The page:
By Bert Duplessis
SOUTH AFRICA AND ZIMBABWE TRIP REPORT: PART 5
Nov 12 & 13: Ruckomechi Camp, Mana Pools
Much too early this morning – at 06:30A – we had to leave the Vic Falls Hotel to catch a charter flight to Ruckomechi Camp in the Mana Pools area. Maybe there were legitimate flight safety issues which necessitated such an early departure but surely an extra 30 minutes for breakfast would not have been too much to ask? Nobody is very happy traveling on an empty stomach with no prospect of getting something to eat until midday.
We took off at 07:30 and about 1hr 45 minutes later we landed at a bone dry Mana West airstrip. The first rains were imminent (usually mid-November) but clearly had not fallen yet. The wooded areas surrounding the airstrip were totally bare of ground cover, with large patches of red sandy soil visible everywhere.
Mana Pools National Park is known for significant habitat diversity, and it was quite visible on our drive to camp and on later game drives. From mature woodland we drove through mopane scrub which gave way to riverine thickets and soon enough to a wide floodplain adjacent to the Zambezi River. In the dry season this area acts like a magnate for wildlife, and over the next couple of days we would often see 4 or 5 species of mammals congregated along the floodplain. These included large numbers of baboons, impala, kudu, zebra, waterbuck, eland, warthog and elephant, with hippo in the water.
One of the main features of Mana Pools is its view over the Zambia escarpment to the north. The hills loom into view from everywhere: the porch of your tent, while dining and of course most noticeably while enjoying water activities such as canoeing, on a boat cruise, or while having sundowners on a bluff overlooking the Zambezi.
On game drives, we had exceptionally good looks at a small pride of lions (2 females, 2 cubs) and eland, in addition to all the other more common species. Wild dog and leopard had also been seen a day or two prior to our arrival.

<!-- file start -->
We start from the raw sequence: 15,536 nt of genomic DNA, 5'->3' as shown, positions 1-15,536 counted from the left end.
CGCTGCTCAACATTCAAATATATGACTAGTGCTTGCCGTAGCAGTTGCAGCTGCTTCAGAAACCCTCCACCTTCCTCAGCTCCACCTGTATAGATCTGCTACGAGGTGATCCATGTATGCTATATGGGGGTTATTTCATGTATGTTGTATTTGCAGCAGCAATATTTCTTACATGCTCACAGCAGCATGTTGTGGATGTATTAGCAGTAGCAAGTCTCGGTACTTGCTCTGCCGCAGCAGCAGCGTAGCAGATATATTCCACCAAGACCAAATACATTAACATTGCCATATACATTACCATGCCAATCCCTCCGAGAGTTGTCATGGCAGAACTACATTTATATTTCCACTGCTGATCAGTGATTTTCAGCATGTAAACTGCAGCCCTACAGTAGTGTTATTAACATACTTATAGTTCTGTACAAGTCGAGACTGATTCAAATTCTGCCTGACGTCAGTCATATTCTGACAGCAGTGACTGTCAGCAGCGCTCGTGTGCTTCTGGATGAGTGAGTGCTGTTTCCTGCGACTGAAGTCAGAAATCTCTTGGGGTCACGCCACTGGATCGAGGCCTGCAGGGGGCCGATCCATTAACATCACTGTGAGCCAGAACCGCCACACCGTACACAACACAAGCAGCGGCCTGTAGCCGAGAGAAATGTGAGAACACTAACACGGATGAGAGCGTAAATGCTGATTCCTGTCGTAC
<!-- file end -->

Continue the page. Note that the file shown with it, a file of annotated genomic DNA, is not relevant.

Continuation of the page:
Our fishing expedition on our first afternoon at Ruckomechi was not successful but another guest – Al from Portland – caught four Tiger Fish on an afternoon outing. Hint: his guide’s name was Champion.
Kathy and I both enjoyed the boat cruise on the Zambezi very much. The vessel is a stable pontoon with comfortable seats, providing unobstructed views of hippo, elephant on the islands, carmine bee-eater colony (summer) and many others items and things of interest. And always the beautiful Zambia escarpment in the background.
The best feature of Ruckomechi Camp is the pool, at least in the hot summer months of October and November, when it offers a welcome relief from the extreme heat which often reaches 40C (100F) with relatively high humidity. On two occasions we tried to take a nap during the siesta period only to abandon it in favor of the pool where a dip in the cool water felt really good! This camp is probably not the best choice for October and November, unless you are impervious to heat and dead set on experiencing the amazing concentration of wildlife on the Zambezi River floodplain.
The tents at Ruckomechi are good, yet they have a couple of design issues. It would have been nice to have some sort of partition between the sleeping area and the toilet/bathroom. Also overhead fans are sorely needed – the portable one in our room was of very little use and it was exceedingly noisy.
The Ruckomechi staff were superb without exception – they could not have tried harder to meet our expectations and needs. Our vegan food preferences were handled very effectively with special meals and snacks ranging from lentils to veggie kebabs and sadza. Our guide Damesh was fantastic and really a most engaging and all-round interesting guide with a great ability to expand on a question and turn it into an appropriate and interesting ‘nature lesson’ without being pedantic or long-winded.
On our last afternoon at Ruckomechi we enjoyed an excellent sundowner on a high sandy point overlooking the Zambezi River and the escarpment in the background. Beautiful sunset!
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